Bryn Llewellyn returns to the North East for a second industrial revolution - STEAM
It's always great to return to your roots: to know where you are going, you have to know where you have come from.
Mention the North-East and you think about industries past -–mining and shipbuilding, the people and strong sense of community. Heading to Sunderland for the Inventors! STEAM Co Day last week allowed me to think back to my own childhood and how the area has changed.
The event highlighted the work of Dominic Wilcox’s three-month "Inventors!" project, run in conjunction with Cultural Spring Arts where he’d run invention workshops in schools in challenged wards in the city and had many of their creations made up for an exhibition by local craftsmen. Hosted by Monkwearmouth Academy, Inventors! STEAM Co Day aimed to provide a legacy for Dominic’s project by launching STEAM Co in the North-East to whet schools' appetites for STEAM (Science Technology, Engineering, Arts, Mathematics).
Primary kids armed with 'Passports to the Future'
Monkwearmouth Academy hall provided the base for the punchy six-minute Pecha Kucha presentations (the format that was the inspiration for TeachMeets), talks and films, while the Performing Arts Centre was transformed into hives of activity for 120 children from three local primary schools, armed with their STEAM Co "Passports to the Future" participating in an eclectic mix of 20 hands-on creative thinking and doing workshops.
It was clear that the children from Redby Primary School were fascinated by working with a range of plastics: “I don't know what it is but it's really cool,” said one. Meanwhile, children from Whitburn Village and Dame Dorothy Primary Schools were enjoying their time with "Walking the Line" and the Digital Eagles’ "Microbits and Bytes" workshops, which involved some deep thinking: “You think you know the answer but then you don't…”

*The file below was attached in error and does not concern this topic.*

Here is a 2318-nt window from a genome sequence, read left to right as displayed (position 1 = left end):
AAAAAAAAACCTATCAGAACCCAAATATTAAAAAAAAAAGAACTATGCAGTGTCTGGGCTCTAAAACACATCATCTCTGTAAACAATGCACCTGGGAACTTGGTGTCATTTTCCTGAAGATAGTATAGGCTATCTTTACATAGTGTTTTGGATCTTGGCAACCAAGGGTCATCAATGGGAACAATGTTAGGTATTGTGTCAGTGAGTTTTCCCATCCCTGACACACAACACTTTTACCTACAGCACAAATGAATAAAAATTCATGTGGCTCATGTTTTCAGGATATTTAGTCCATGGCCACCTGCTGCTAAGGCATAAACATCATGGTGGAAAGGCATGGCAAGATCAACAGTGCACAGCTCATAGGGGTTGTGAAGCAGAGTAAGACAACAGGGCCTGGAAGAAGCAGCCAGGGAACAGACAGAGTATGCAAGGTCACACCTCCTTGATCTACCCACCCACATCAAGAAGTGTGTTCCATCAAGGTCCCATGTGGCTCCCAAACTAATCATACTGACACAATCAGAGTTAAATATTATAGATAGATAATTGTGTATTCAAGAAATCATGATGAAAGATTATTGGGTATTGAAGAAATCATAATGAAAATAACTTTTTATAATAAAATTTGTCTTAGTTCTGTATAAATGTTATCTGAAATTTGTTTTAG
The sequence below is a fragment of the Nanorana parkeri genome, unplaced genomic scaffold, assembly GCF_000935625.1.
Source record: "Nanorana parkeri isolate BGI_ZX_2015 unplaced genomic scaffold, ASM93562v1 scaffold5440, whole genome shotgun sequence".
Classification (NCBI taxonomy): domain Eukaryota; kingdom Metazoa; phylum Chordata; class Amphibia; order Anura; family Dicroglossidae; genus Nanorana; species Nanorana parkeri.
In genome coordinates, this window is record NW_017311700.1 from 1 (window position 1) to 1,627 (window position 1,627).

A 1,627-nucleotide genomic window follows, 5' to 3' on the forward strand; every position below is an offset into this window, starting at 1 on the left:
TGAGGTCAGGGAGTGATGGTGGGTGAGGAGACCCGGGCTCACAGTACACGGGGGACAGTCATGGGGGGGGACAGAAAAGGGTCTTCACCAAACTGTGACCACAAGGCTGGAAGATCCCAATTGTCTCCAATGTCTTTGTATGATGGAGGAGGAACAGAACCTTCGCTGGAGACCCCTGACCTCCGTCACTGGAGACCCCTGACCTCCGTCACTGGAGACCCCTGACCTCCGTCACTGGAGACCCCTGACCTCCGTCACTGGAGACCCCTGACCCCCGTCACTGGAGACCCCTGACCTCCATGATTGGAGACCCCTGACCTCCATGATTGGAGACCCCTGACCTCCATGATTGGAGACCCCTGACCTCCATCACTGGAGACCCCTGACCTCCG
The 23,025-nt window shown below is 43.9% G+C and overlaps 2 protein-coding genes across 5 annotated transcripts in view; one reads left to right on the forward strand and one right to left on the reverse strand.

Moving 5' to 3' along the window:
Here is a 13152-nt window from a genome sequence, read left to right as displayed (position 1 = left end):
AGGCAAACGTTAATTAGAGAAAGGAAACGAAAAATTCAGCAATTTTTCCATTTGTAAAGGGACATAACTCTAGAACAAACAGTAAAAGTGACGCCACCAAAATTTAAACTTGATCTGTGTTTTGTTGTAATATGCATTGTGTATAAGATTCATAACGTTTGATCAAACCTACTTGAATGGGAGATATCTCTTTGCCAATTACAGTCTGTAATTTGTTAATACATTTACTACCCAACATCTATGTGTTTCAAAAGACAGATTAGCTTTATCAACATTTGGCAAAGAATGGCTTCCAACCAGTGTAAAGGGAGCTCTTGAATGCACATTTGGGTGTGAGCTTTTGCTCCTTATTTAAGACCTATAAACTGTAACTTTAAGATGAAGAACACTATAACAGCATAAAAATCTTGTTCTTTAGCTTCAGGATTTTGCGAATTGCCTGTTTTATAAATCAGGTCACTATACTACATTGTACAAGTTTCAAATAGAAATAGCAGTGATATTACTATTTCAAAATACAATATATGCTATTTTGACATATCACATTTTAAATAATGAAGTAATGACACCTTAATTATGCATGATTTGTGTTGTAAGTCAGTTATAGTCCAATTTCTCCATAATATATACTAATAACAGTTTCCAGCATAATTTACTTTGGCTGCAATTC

Indeed, this was the first time that so many primary children have been given the chance to code the BBC Micro:bit, which has been initially targeted at Year 7 students. It is due for release around Easter.
Nick Corston, co-founder of STEAM Co, launched the children’s event an hour before welcoming the adult visitors in the main hall. Introducing himself as “just a dad who loves selling a good story", he talked about powering communities to inspire their children with creativity. Earlier in the morning, he had asked the children, “Who or what do you want to be in the future?’ Not surprisingly, there were many wannabe footballers, which backed up Nick’s statement that “four out of ten children just want to be rich”.
In his opening remarks, Nick acknowledged Professor Robert Winston, who had recently inspired him by saying that “money has been pumped into secondary schools for STEM but you've got to get them in primary”. Judging by my time in the workshop area, the primary children were indeed ‘getting it’.
This was recognised by Rebecca Ball, director of Cultural Spring, who described the day as a “roller coaster ride to get people on board with arts", while recognising that “it’s all about unlocking those imaginative doors”.
'Children realise that their ideas are valued'
The artist Dominic Wilcox charmed the audience with his audacious creations and inventions. Recognising that he was "an average academic but not exactly enthused”, he talked about his journey that allowed him to “put all of my imaginations into inventions... and making them”.